To be honest I've used compaq, dell and LSI SCSI RAID controllers and
got pretty pathetic benchmarks from all of them. The best system I
have is the one I just built:
2xOpteron 242, Tyan S2885 MoBo, 4GB Ram, 14xSATA WD Raptor drives:
2xRaid 1, 1x4 disk Raid 10, 1x6 drive Raid 10. 2x3ware (now AMCC)
This system with fsync on has managed 2500 insert transactions/sec
(granted they are simple transactions, but still).
RAID 10 is a stripe of mirrors. RAID 10 give you the best read and
write performance combined. RAID 5 gives very bad write perfomance,
but good read performance. With RAID 5 you can only loose a single
drive and rebuild times are slow. RAID 10 can loose up to have the
array depending on which drives without loosing data.
I would be interested in starting a site listing RAID benchmarks under
linux. If anyone is interested let me know. I would be interested in
at least some bonnie++ benchmarks, and perhaps other if people would
On Tue, 1 Feb 2005 05:27:27 -0600, Jim C. Nasby <[EMAIL PROTECTED]> wrote:
> On Tue, Feb 01, 2005 at 07:35:35AM +0100, Cosimo Streppone wrote:
> > >You might look at Opteron's, which theoretically have a higher data
> > >bandwidth. If you're doing anything data intensive, like a sort in
> > >memory, this could make a difference.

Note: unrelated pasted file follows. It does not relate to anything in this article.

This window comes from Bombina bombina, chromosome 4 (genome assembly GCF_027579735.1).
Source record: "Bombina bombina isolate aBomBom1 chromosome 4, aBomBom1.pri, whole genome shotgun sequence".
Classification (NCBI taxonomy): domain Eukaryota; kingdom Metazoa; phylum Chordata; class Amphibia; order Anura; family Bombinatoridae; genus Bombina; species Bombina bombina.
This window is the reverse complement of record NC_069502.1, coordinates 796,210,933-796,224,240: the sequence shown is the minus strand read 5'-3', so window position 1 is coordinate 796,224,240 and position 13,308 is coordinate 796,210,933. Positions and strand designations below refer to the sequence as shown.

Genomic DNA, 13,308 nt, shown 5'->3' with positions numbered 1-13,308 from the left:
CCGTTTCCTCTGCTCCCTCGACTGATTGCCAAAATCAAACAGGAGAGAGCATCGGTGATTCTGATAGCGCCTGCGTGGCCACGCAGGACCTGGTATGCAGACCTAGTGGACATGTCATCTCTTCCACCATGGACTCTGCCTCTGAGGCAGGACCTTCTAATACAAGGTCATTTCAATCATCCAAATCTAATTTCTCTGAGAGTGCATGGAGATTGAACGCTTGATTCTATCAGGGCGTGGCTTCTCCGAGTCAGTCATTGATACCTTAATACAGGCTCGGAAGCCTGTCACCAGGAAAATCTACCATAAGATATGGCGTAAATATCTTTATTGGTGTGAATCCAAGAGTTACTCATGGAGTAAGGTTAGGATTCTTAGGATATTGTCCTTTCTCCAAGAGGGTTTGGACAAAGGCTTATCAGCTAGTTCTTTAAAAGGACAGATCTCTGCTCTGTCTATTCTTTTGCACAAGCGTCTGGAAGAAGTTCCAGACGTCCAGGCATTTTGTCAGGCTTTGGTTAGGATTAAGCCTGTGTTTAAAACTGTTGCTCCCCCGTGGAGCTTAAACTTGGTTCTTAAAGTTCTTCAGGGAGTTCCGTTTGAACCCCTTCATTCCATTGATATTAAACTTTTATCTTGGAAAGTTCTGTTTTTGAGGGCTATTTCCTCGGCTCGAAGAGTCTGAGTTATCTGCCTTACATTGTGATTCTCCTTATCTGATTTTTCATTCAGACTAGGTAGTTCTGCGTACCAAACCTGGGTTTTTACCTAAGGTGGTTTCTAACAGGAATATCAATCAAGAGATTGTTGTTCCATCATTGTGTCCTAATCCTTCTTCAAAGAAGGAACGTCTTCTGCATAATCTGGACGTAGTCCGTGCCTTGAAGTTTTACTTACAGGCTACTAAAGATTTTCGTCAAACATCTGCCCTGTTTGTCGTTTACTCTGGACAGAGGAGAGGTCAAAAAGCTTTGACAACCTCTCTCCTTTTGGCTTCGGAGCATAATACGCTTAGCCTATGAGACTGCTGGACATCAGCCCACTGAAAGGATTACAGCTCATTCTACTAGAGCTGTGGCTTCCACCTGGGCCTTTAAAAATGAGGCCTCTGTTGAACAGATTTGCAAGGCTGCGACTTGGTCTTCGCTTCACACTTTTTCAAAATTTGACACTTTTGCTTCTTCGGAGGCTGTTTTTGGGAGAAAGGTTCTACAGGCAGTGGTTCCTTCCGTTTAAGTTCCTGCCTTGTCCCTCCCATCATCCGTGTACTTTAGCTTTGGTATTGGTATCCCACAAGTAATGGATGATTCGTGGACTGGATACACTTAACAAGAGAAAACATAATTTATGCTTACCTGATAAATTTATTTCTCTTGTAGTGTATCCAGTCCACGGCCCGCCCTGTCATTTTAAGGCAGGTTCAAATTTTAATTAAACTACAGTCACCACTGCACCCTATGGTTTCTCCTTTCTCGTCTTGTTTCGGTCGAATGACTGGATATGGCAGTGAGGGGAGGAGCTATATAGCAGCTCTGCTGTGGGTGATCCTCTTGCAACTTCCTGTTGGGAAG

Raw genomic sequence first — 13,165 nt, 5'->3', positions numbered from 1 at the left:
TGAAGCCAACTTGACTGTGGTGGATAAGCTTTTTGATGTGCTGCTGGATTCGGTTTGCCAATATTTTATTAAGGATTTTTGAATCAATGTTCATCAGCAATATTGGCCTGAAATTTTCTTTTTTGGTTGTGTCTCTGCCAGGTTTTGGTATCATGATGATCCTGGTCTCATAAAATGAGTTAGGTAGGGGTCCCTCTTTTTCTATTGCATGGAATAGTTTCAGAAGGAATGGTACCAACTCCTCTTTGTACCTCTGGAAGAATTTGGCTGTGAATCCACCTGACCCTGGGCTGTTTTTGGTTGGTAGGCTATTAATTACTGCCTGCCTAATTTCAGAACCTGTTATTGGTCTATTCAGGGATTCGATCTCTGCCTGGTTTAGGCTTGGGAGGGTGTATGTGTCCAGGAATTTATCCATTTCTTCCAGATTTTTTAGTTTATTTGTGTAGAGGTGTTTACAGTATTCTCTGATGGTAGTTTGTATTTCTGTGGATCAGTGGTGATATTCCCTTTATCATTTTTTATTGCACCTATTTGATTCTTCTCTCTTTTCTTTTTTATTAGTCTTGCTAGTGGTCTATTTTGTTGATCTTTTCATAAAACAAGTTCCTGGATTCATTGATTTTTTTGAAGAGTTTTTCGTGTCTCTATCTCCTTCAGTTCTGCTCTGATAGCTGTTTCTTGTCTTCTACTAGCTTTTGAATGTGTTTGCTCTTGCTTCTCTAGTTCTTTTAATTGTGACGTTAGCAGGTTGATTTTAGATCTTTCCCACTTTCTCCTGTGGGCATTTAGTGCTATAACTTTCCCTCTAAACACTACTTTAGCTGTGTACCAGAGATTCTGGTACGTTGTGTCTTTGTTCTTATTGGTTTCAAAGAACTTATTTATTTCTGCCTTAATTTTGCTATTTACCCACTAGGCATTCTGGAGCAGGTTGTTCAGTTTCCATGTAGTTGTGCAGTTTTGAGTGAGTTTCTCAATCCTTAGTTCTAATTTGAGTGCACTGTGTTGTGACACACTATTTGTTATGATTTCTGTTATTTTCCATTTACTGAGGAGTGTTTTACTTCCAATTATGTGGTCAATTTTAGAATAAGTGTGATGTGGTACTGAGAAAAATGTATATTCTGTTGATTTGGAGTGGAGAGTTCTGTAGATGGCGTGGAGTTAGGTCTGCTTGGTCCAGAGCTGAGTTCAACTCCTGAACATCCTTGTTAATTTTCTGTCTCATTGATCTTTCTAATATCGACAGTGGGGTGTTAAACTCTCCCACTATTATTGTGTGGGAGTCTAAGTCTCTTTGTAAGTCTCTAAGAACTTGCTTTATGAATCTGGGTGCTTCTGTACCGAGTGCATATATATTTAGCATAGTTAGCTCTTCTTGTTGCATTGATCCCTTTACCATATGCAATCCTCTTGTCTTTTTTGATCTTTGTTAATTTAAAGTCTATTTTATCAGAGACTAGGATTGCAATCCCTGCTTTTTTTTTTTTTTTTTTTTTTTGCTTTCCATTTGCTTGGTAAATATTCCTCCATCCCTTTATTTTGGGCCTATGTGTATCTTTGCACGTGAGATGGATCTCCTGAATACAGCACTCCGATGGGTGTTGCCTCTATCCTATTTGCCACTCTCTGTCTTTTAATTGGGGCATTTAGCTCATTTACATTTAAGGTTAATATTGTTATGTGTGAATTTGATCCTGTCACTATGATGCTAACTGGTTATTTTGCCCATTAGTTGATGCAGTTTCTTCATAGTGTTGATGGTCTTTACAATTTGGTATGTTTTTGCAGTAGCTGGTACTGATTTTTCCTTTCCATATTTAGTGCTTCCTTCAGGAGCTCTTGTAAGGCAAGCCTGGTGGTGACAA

> > Would Opteron systems need 64-bit postgresql (and os, gcc, ...)
> > build to have that advantage?
> Well, that would give you the most benefit, but the memory bandwidth is
> still greater than on a Xeon. There's really no issue with 64 bit if
> you're using open source software; it all compiles for 64 bits and
> you're good to go. http://stats.distributed.net runs on a dual opteron
> box running FreeBSD and I've had no issues.
> > >RAID10 will be faster than RAID1.
> > Sorry Jim, by RAID10 you mean several raid1 arrays mounted on
> > different linux partitions? Or several raid1 arrays that
> > build up a raid0 array? In the latter case, who decides which
> > data goes in which raid1 array? Raid Adapter?
> You should take a look around online for a description of raid types.
> There's technically RAID0+1 and RAID1+0; one is a stripe of mirrored
> drives (a RAID 0 built out of RAID 1s), the other is a mirror of two
> RAID 0s. The former is much better; if you're lucky you can lose half
> your drives without any data loss (if each dead drive is part of a
> different mirror). Recovery is also faster.
> You'll almost certainly be much happier with hardware raid instead of
> software raid. stats.distributed.net runs a 3ware controller and SATA
> Jim C. Nasby, Database Consultant [EMAIL PROTECTED]
> Give your computer some brain candy! www.distributed.net Team #1828
> Windows: "Where do you want to go today?"
> Linux: "Where do you want to go tomorrow?"
> FreeBSD: "Are you guys coming, or what?"
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